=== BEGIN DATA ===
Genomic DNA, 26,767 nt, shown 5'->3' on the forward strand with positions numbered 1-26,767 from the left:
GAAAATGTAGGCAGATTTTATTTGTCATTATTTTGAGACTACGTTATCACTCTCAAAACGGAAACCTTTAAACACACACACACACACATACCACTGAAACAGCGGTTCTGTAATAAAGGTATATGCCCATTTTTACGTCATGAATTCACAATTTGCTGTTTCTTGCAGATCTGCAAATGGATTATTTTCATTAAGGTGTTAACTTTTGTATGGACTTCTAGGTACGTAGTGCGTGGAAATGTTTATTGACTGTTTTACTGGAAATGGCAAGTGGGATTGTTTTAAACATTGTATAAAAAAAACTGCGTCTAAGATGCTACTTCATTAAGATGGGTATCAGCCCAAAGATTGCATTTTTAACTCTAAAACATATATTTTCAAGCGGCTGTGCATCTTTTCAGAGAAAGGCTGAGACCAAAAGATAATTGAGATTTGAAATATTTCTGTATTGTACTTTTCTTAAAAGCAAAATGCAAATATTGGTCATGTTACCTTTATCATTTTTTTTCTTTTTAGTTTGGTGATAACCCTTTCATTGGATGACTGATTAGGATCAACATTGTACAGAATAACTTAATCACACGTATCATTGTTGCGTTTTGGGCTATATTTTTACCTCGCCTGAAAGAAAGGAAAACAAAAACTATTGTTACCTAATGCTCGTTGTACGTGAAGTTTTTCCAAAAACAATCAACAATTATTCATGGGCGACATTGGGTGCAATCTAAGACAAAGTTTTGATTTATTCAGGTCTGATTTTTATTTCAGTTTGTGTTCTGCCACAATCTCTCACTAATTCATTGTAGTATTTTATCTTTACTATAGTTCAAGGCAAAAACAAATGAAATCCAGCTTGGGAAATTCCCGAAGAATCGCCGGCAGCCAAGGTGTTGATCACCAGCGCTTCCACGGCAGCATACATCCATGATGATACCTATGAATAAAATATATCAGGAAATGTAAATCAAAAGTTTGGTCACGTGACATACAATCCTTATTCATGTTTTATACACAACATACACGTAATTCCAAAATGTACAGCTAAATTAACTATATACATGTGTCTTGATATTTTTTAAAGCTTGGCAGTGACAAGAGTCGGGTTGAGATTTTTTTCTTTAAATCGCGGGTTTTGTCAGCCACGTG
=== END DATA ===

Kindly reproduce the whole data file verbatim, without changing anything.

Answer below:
Genomic DNA, 26,767 nt, shown 5'->3' on the forward strand with positions numbered 1-26,767 from the left:
GAAAATGTAGGCAGATTTTATTTGTCATTATTTTGAGACTACGTTATCACTCTCAAAACGGAAACCTTTAAACACACACACACACACATACCACTGAAACAGCGGTTCTGTAATAAAGGTATATGCCCATTTTTACGTCATGAATTCACAATTTGCTGTTTCTTGCAGATCTGCAAATGGATTATTTTCATTAAGGTGTTAACTTTTGTATGGACTTCTAGGTACGTAGTGCGTGGAAATGTTTATTGACTGTTTTACTGGAAATGGCAAGTGGGATTGTTTTAAACATTGTATAAAAAAAACTGCGTCTAAGATGCTACTTCATTAAGATGGGTATCAGCCCAAAGATTGCATTTTTAACTCTAAAACATATATTTTCAAGCGGCTGTGCATCTTTTCAGAGAAAGGCTGAGACCAAAAGATAATTGAGATTTGAAATATTTCTGTATTGTACTTTTCTTAAAAGCAAAATGCAAATATTGGTCATGTTACCTTTATCATTTTTTTTCTTTTTAGTTTGGTGATAACCCTTTCATTGGATGACTGATTAGGATCAACATTGTACAGAATAACTTAATCACACGTATCATTGTTGCGTTTTGGGCTATATTTTTACCTCGCCTGAAAGAAAGGAAAACAAAAACTATTGTTACCTAATGCTCGTTGTACGTGAAGTTTTTCCAAAAACAATCAACAATTATTCATGGGCGACATTGGGTGCAATCTAAGACAAAGTTTTGATTTATTCAGGTCTGATTTTTATTTCAGTTTGTGTTCTGCCACAATCTCTCACTAATTCATTGTAGTATTTTATCTTTACTATAGTTCAAGGCAAAAACAAATGAAATCCAGCTTGGGAAATTCCCGAAGAATCGCCGGCAGCCAAGGTGTTGATCACCAGCGCTTCCACGGCAGCATACATCCATGATGATACCTATGAATAAAATATATCAGGAAATGTAAATCAAAAGTTTGGTCACGTGACATACAATCCTTATTCATGTTTTATACACAACATACACGTAATTCCAAAATGTACAGCTAAATTAACTATATACATGTGTCTTGATATTTTTTAAAGCTTGGCAGTGACAAGAGTCGGGTTGAGATTTTTTTCTTTAAATCGCGGGTTTTGTCAGCCACGTG